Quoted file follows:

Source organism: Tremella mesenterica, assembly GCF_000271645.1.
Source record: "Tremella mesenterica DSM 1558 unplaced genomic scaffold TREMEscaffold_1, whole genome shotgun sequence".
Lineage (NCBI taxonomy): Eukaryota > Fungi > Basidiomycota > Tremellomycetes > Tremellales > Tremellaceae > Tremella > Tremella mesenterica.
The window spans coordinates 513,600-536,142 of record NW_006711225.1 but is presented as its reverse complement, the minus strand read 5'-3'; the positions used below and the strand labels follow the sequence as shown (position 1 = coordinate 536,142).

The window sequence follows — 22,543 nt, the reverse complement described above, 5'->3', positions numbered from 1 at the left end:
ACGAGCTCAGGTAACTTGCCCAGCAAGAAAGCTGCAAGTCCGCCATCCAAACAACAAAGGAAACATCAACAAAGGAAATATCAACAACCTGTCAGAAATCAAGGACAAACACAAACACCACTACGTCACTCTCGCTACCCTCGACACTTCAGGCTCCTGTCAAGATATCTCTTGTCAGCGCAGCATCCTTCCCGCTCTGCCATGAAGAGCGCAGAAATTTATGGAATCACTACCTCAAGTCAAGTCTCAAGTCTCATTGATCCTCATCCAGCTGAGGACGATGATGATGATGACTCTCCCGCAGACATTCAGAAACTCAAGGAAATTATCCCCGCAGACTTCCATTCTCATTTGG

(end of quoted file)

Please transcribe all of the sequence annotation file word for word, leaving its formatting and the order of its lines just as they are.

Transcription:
Source organism: Tremella mesenterica, assembly GCF_000271645.1.
Source record: "Tremella mesenterica DSM 1558 unplaced genomic scaffold TREMEscaffold_1, whole genome shotgun sequence".
Lineage (NCBI taxonomy): Eukaryota > Fungi > Basidiomycota > Tremellomycetes > Tremellales > Tremellaceae > Tremella > Tremella mesenterica.
The window spans coordinates 513,600-536,142 of record NW_006711225.1 but is presented as its reverse complement, the minus strand read 5'-3'; the positions used below and the strand labels follow the sequence as shown (position 1 = coordinate 536,142).

The window sequence follows — 22,543 nt, the reverse complement described above, 5'->3', positions numbered from 1 at the left end:
ACGAGCTCAGGTAACTTGCCCAGCAAGAAAGCTGCAAGTCCGCCATCCAAACAACAAAGGAAACATCAACAAAGGAAATATCAACAACCTGTCAGAAATCAAGGACAAACACAAACACCACTACGTCACTCTCGCTACCCTCGACACTTCAGGCTCCTGTCAAGATATCTCTTGTCAGCGCAGCATCCTTCCCGCTCTGCCATGAAGAGCGCAGAAATTTATGGAATCACTACCTCAAGTCAAGTCTCAAGTCTCATTGATCCTCATCCAGCTGAGGACGATGATGATGATGACTCTCCCGCAGACATTCAGAAACTCAAGGAAATTATCCCCGCAGACTTCCATTCTCATTTGG